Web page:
Guide to British Music of the 1960s
Let's Stomp! by Peter Checksfield
Peter Checksfield's latest book is another meticulously-researched
reference work that is full of interest. Let's Stomp! follows the development of
music in the UK based on the songs that artists covered. As British music became
more and more popular, especially in the 1960s, lots of songs and styles were
new to listeners' ears. Many of these were not originals but cover versions of
US tracks that may or may not have been released in the UK. In the early 1960s, in
particular, songs came from three sources: sold by a music publisher (probably
in Denmark Street), written by band members or covers of songs by US artists. In
the latter case, the song may or may not have been a hit or even released in the
UK. The 1960s top artists were heavily reliant on cover versions of American
songs before their own songwriting talents came to the fore. The Beatles, the
Rolling Stones, the Small Faces, the Kinks and the Who made their influences very clear.
The Beatles may have been prolific songwriters but even up to their fourth LP
Beatles for Sale in 1964 they were including cover versions on the LPs - witness
the likes of Twist & Shout, Roll Over Beethoven while even Beatles for Sale
included incredible performances of Buddy Holly's Words of Love and
Berry's Rock & Roll Music. Although not written by Chuck Berry,
Stones version of Route 66 has become virtually the definitive version of the
song even though it has been covered by many artists including Them on their
debut LP. The Who's My Generation LP included the James Brown tracks
Please Please Please and I Don't Mind while Shout & Shimmy was
on the b-side of the My Generation single and the BBC Sessions
album contained James Brown's Just You and Me, Darling. The
also covering the Everly Brothers, Eddie Holland and Martha & the Vandellas
amongst others. The Small Faces debut kicks off with Ronnie Lane belting out
A lot of the American artists included were unknown in the UK. It is often stated that a reason for the explosion in groups in Liverpool in the early 1960s was because it was a port. Sailors would return on ships from the US bringing armfuls of records that could not be purchased in the UK. It then became a race amongst the groups to see who could transpose the chords and lyrics and get the song into their set first. Consequently, a lot of the Merseybeat bands had similar live sets.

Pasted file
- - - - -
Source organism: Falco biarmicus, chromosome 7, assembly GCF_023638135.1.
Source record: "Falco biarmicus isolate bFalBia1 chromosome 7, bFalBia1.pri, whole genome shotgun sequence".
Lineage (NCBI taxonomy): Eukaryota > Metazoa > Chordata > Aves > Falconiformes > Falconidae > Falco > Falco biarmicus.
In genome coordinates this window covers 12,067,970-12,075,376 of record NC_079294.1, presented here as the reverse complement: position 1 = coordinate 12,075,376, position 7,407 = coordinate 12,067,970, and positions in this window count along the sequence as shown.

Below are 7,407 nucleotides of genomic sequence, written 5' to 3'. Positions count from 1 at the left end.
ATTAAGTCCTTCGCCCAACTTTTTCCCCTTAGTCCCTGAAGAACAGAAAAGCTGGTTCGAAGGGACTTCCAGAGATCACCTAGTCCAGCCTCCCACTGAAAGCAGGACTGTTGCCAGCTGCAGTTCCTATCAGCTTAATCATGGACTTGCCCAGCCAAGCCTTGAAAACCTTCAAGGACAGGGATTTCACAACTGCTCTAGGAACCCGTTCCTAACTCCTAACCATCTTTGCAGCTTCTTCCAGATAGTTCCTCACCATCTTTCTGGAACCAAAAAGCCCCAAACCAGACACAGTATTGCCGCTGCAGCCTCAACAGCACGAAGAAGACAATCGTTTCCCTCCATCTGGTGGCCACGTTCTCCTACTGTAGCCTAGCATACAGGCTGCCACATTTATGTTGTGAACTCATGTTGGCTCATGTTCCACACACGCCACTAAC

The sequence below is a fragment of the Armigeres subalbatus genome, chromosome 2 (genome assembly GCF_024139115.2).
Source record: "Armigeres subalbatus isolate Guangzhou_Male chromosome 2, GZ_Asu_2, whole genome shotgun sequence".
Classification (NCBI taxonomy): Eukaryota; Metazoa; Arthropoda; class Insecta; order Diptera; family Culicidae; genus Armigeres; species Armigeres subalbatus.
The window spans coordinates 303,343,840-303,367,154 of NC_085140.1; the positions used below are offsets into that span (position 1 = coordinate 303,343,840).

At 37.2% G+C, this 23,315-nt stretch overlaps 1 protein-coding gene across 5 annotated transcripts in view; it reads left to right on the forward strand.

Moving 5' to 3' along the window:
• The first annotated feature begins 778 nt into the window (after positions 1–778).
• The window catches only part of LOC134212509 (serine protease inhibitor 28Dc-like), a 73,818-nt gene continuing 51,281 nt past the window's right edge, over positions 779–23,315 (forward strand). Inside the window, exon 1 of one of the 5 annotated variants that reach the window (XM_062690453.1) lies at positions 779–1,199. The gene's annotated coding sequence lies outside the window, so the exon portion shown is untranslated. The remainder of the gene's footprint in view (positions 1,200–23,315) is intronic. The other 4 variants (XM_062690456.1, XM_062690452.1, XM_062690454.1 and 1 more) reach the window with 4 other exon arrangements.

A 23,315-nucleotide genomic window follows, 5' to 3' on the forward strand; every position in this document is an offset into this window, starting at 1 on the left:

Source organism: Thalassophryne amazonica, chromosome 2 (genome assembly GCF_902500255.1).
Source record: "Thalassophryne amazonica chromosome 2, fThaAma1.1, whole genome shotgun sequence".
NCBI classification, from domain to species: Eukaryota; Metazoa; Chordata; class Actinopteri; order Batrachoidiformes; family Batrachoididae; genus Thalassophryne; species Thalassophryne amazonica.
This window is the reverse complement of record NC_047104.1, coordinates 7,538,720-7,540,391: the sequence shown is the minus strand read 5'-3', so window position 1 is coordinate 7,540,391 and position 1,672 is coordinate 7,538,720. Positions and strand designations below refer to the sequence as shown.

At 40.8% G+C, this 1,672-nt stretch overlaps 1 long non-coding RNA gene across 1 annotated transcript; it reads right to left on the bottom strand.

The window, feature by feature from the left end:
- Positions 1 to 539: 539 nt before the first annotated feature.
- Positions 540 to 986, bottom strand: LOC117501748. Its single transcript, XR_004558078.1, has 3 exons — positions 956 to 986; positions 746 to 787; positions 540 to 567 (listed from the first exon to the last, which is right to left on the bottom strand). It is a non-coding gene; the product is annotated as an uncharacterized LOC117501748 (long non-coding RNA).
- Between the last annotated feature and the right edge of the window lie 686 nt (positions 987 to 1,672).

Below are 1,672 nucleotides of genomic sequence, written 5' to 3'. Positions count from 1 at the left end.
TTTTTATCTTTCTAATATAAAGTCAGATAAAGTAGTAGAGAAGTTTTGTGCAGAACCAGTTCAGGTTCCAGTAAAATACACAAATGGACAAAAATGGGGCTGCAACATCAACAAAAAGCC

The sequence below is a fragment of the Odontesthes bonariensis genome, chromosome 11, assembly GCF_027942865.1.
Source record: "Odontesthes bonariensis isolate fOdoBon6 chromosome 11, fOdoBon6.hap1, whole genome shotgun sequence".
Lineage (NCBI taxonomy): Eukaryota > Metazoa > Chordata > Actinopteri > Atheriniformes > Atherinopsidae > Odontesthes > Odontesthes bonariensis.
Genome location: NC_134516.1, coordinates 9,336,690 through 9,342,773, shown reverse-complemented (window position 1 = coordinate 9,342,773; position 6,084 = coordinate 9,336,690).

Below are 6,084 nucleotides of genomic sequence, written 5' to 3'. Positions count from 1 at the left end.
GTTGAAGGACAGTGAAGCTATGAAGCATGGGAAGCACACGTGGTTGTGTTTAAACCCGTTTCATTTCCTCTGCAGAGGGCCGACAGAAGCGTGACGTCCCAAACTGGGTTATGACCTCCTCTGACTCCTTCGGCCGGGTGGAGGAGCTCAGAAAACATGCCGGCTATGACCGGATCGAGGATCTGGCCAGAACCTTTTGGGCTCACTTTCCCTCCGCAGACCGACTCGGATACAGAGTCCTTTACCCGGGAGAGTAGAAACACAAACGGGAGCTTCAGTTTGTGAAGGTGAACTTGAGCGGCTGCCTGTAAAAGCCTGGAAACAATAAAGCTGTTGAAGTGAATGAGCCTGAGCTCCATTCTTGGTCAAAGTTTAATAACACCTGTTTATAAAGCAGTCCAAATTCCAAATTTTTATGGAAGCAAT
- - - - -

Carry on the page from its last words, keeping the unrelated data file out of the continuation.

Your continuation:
Bo Diddley was a very popular source of material. I'm a Man was covered by the Yardbirds, the Creation and the Who amongst others. Mona made the first Rolling Stones album as well as the Troggs' Trogglodynamite. The Pretty Things even took a Bo Diddley song as their name and covered Pretty Thing on their debut!
By the end of the 1960s more artists were writing their own material or using material written in the UK so there was less reliance on imports from the US. Nevertheless, even the debut Deep Purple single Hush was a cover of a song by US country singer Billy Joe Royal.
It may be beyond the scope of this book but British artists also leaned heavily on their influences when writing their own tracks. Booker T & the MGs were a clear influence on the Small Faces and, aside from covering the instrumental Plum Nellie, the Hammond sound was present in the band's jams such as Come on Children and E too D. The Small Faces also took the Willie Dixon track You Need Love and wrote You Need Loving which Robert Plant and Jimmy Page later turned into Whole Lotta Love. Paul McCartney, in particular, was a massive Little Richard fan and Long Tall Sally was not only a staple of the Beatles set but the style was also clear in the Help b-side I'm Down. The Yardbirds had Train Kept a Rollin' as a staple part of their set throughout their career even into early Led Zeppelin days and transformed it into Stroll On for the film Blow Up.
This book is a fascinating read. It works better as a reference work, dipping in and out when desired, rather than a cover to cover read. It is very interesting seeing just how popular some songs were in the UK and in many cases, the UK artist was more successful than the original artist. This was a feature of the British music explosion. As a generalisation British artists took their influence from the US and, a few years later, took their sounds back to the US and made £££s.
Published: 31 March 2020
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